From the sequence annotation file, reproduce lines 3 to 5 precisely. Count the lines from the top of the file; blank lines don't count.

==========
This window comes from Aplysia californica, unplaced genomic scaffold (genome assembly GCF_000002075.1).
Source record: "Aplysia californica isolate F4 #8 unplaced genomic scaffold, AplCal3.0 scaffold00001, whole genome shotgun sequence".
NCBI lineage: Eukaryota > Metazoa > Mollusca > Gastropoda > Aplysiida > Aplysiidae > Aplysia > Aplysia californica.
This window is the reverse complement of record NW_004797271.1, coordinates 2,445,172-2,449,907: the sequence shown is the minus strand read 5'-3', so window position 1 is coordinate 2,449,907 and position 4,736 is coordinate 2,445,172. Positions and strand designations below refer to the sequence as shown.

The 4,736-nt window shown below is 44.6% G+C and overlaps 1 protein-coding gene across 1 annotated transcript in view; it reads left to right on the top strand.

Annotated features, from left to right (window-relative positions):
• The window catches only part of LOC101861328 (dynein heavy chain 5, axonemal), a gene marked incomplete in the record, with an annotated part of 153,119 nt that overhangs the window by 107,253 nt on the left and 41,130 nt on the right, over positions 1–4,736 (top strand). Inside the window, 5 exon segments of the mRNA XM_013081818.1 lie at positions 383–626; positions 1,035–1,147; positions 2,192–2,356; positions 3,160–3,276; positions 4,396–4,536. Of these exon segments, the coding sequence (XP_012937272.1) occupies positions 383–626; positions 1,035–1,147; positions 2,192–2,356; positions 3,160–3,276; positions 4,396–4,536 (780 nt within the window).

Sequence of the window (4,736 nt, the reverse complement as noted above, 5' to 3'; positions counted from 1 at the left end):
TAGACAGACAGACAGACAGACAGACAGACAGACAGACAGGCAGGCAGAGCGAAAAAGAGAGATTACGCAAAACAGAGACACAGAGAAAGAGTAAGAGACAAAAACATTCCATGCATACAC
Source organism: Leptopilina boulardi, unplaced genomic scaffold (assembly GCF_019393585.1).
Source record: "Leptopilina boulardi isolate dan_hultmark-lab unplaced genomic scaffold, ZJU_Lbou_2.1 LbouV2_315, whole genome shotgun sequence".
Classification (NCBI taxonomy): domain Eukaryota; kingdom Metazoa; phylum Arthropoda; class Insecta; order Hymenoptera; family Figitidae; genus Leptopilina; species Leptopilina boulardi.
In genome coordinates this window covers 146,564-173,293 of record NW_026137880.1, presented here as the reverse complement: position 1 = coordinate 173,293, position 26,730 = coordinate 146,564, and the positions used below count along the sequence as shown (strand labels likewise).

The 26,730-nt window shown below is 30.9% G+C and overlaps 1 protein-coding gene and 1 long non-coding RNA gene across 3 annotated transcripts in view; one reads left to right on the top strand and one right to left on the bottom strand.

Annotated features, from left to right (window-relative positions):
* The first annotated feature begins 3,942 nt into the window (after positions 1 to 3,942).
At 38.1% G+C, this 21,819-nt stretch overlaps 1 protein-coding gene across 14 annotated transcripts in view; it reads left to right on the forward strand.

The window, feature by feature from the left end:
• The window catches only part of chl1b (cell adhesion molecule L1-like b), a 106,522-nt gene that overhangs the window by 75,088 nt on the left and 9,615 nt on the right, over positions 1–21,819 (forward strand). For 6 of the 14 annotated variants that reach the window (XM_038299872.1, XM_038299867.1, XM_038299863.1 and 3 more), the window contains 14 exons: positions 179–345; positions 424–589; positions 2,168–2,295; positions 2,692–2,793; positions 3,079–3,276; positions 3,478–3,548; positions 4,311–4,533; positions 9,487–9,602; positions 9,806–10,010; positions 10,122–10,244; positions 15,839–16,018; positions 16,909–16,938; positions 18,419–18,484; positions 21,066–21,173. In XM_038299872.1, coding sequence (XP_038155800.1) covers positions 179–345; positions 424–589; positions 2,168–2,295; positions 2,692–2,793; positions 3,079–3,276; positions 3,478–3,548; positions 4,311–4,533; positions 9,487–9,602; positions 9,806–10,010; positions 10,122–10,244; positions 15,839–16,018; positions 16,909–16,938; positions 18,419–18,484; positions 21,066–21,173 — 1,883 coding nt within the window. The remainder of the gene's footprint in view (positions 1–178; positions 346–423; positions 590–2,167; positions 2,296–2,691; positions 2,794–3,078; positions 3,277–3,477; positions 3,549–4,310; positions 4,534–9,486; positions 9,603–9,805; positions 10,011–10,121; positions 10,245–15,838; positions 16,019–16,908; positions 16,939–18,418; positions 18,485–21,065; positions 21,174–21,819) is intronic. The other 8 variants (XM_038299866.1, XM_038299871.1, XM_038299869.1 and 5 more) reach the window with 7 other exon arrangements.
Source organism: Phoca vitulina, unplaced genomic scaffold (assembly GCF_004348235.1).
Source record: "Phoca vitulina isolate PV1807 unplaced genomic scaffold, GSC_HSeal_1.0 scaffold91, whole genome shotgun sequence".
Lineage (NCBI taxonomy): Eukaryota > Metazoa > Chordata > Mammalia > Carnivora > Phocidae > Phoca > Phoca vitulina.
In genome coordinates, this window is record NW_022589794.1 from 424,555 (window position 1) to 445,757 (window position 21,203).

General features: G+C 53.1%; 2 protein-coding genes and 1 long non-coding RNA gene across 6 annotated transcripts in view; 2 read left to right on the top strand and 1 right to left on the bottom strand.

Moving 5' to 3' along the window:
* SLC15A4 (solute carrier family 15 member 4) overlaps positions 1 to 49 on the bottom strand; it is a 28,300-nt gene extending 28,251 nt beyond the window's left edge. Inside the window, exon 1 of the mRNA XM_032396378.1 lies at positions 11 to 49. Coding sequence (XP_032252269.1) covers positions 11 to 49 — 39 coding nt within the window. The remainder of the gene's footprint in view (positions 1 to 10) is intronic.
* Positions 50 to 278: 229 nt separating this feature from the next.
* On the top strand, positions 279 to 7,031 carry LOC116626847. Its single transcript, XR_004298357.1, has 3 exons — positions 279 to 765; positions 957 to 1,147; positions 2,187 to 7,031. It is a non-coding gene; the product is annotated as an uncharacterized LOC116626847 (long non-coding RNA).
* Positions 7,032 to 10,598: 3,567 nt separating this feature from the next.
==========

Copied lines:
NCBI lineage: Eukaryota > Metazoa > Mollusca > Gastropoda > Aplysiida > Aplysiidae > Aplysia > Aplysia californica.
This window is the reverse complement of record NW_004797271.1, coordinates 2,445,172-2,449,907: the sequence shown is the minus strand read 5'-3', so window position 1 is coordinate 2,449,907 and position 4,736 is coordinate 2,445,172. Positions and strand designations below refer to the sequence as shown.

The 4,736-nt window shown below is 44.6% G+C and overlaps 1 protein-coding gene across 1 annotated transcript in view; it reads left to right on the top strand.